This was titled La Liah Ella Allah, it was not completely clear, I think it means 'There is no Deity Except God'
This was not titled
This was titled 'Names of Allah'
This was titled 'No Refuge Except to Allah'
There was no artist details.
The calligraphy itself is a reproduction of a handmade process, layered over a digital background. The backgrounds are ethereal in their textures and colours, supporting the sentiment of the words. The lines of the text are active, image 1 contains strong diagonal lines sweeping round to sharp points at the top, this is in strong contrast to the background soft textures, giving the words more impact.
Christian art more often relies on symbolism and imagery to convey its message, which are not allowed in Islam. However, I can see clear connections with this painting and the calligraphy above:
The Coronation of the Virgin by Velázquez – Oil on Canvas / La Coronación de la Virgen de Velázquez, 1641-1644
After viewing these I did some research into other artist's that use text in their work.
A contemporary artist who uses calligraphy with a very different effect is Shirin Neshat in her series
'The calligraphy is Persian poetry about themes such as exile, identity, femininity, and martyrdom...The words that are written on the women's skin demonstrate the literal and symbolic voice of women whose sexuality and individualism have been obliterated in public by the veil.'
The script itself - Being in Arabic it has cultural connotations and, especially to many Western viewers, is connected to Islam.
The content of the words - exile, identity, femininity and martyrdom, all politically charged subjects
Placement - By placing it on parts of the body which are normally covered in Iran it is connected to the veil.
All of these are of course interrelated reinforcing the bold political statement of the work. I am interested in what the impact of these works would be if patterns of lines and shapes were used instead of words to represent the veil. If they were instead lines, bold straight or curved like the script the effect would have some similarities, in mimicking the veil, bold lines making a statement about the veil in one form, delicate lines making a different statement. If those patterns of lines were connected to a culture such as Islamic tessellations what would the impact be then? How significant is the content of the words to the impact of the work? The words themselves are small making neat lines, difficult to read unless seen up close, they are a symbol as much as their content is significant. In comparison, the decorative calligraphy from the exhibition is more elegant and ornate, representing grace, the meaning of the words is clear.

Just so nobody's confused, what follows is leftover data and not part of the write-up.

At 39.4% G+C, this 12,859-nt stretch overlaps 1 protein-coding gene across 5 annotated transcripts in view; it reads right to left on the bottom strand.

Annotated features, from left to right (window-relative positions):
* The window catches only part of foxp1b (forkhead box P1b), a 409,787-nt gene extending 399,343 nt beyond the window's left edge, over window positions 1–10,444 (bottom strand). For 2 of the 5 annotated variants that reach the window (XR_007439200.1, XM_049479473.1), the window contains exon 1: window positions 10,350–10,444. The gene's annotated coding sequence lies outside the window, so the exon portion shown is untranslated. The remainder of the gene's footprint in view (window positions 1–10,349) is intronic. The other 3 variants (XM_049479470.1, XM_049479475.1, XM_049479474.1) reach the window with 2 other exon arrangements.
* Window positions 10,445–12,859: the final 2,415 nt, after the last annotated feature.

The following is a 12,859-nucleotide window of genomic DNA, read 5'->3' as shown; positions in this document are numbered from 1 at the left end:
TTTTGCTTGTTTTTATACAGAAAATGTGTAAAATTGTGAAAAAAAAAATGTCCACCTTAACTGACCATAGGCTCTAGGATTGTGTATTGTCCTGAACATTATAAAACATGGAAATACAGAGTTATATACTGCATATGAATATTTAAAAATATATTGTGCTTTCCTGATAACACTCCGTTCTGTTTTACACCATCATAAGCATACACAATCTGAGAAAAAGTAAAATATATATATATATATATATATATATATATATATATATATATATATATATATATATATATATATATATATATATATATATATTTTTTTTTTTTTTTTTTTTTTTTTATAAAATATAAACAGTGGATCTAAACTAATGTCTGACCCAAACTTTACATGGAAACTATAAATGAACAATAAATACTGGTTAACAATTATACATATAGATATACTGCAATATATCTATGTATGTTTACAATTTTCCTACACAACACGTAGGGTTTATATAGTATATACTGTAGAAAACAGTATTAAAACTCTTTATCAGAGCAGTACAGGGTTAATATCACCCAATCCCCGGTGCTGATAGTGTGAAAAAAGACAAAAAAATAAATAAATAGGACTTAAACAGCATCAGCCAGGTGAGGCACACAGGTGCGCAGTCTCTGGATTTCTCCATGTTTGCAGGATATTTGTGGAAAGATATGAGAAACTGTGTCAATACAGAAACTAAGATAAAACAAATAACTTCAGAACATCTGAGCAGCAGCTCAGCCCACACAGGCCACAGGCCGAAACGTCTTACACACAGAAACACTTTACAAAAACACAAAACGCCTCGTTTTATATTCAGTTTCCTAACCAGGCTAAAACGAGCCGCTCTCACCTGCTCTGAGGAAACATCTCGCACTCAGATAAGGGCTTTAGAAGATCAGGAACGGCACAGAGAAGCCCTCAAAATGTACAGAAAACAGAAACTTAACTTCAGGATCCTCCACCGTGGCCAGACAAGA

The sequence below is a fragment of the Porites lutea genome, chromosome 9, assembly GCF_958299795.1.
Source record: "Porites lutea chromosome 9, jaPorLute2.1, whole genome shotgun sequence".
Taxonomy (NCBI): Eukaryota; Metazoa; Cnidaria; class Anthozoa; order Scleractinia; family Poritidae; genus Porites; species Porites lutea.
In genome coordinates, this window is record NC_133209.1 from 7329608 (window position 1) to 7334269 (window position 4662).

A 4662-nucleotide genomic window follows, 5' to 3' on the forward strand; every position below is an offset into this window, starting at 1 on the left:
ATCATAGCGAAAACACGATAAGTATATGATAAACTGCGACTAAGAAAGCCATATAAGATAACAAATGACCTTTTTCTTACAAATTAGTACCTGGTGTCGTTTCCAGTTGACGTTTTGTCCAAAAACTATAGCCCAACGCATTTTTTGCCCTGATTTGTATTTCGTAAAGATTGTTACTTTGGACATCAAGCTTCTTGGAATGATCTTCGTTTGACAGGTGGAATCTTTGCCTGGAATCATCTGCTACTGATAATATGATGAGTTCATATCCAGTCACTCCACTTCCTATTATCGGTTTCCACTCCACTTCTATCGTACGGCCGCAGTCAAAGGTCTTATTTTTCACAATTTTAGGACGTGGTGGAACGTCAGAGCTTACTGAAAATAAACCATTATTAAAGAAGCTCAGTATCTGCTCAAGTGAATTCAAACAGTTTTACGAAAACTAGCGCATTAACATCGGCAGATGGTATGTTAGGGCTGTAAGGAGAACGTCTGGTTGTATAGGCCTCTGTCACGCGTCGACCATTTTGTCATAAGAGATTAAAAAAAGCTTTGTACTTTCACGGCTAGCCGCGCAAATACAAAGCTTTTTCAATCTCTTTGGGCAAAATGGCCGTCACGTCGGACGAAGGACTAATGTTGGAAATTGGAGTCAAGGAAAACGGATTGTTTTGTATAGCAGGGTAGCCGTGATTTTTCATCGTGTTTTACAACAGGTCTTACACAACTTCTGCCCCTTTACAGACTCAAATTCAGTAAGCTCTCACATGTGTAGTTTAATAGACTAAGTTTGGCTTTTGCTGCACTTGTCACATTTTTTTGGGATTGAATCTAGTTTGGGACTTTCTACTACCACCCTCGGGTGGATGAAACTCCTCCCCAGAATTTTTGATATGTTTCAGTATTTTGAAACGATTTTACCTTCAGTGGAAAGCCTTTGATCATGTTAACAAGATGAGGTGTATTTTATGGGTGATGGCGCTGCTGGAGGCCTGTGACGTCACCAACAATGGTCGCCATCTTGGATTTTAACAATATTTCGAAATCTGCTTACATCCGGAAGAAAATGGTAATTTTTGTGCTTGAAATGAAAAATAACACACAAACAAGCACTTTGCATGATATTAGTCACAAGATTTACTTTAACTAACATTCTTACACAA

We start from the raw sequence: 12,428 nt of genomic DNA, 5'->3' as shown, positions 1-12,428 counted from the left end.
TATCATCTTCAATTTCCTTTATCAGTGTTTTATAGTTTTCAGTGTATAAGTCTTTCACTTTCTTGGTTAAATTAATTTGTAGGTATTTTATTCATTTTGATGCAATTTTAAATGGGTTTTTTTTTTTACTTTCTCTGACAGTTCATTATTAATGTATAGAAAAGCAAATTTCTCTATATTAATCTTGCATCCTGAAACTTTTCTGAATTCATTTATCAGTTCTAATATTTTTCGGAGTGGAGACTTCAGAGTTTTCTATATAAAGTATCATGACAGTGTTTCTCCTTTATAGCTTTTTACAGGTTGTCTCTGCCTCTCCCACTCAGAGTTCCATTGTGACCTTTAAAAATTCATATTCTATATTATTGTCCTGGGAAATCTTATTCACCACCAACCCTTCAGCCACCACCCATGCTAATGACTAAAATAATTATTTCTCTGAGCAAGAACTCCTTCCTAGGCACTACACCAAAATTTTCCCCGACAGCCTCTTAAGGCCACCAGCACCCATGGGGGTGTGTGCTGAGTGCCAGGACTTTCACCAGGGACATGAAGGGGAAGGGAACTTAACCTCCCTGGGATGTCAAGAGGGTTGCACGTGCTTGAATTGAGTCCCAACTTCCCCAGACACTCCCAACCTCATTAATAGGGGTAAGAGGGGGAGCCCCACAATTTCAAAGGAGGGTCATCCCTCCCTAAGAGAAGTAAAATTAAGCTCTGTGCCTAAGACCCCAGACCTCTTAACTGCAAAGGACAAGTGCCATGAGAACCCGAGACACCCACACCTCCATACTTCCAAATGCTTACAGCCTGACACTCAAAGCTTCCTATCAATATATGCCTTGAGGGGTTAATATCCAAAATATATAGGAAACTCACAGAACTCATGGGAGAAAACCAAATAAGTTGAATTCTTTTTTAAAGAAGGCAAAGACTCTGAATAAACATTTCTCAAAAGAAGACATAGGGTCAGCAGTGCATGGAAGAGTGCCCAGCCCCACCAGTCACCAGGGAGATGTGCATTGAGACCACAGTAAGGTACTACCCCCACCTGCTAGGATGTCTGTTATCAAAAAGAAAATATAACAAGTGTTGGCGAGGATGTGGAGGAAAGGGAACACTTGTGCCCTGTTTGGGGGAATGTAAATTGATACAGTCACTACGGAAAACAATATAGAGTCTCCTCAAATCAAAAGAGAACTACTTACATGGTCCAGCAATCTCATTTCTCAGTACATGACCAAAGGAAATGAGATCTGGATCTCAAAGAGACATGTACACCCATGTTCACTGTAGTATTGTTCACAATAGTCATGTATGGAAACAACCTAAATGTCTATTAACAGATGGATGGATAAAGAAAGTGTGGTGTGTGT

Taking this back to printmaking I found a contemporary Australian artist who uses text in linocut, Angela Cavalieri
Photo taken from Sydney Morning Herald
She created a linocut of words swirling in the air between the mouths that spoke them:
She has also taken the music and lyrics of Monteverdi and created visual representations using the words:
'As I had been using ‘text as image’ in my artwork, I found an affinity with the idea of ‘word painting’ in music, that I discovered while researching Monteverdi. As well as looking at the original poetry that was used to create the madrigal, I also looked at musical scores and listened to recordings. From this I visualised how the scene or sound would look. This was my response to how I imagined the madrigal could be created visually rather than aurally.' ("Ulysses Is Back: And This Time He's Got Pictures")
Being a music teacher I am familiar with Monteverdi madrigals, they are secular rennaissance vocal works, often complex pieces of many independent parts.
Word painting is creating sounds that mirror the words, a common example is descending passages on the word 'descending'.
In the artwork Ragionando above the text is Italian, as is Cavalieri. She does not live in Italy but proudly explores her Italian heritage through this artwork. The language does not have the same initial impact to a Western viewer as the Persian or Arabic script as it is not instantly recognisable, being a Roman alphabet. Closer investigation reveals the origin of the words. I am interested in the shapes she has chosen to represent the madrigal, I would have interpreted it as being a much more complex structure with more variation in the lines. There is overlapping and twisting of lines, but the four rows of text moving together to me suggests that the music would do the same, which is very much not the case in a Monteverdi Madrigal, unison or homophonic sections are only a small part of the texture, more often the parts move independently in polyphonic movement. The pieces are often through-composed, the circle form to me suggests something that moves around and returns to its origins, a madrigal does not do this. So I wonder if she has taken this interpretation from the meaning of the words. Which brings me back to the artworks examined above by Neshat and the Arabic calligraphy; does using text diminish purely visual (or in this case musical) concepts? By using words does the more subtle symbolism of visual language get drowned out?
"Ulysses Is Back: And This Time He's Got Pictures". Limelightmagazine.com.au. N.p., 2016. Web. 31 May 2016.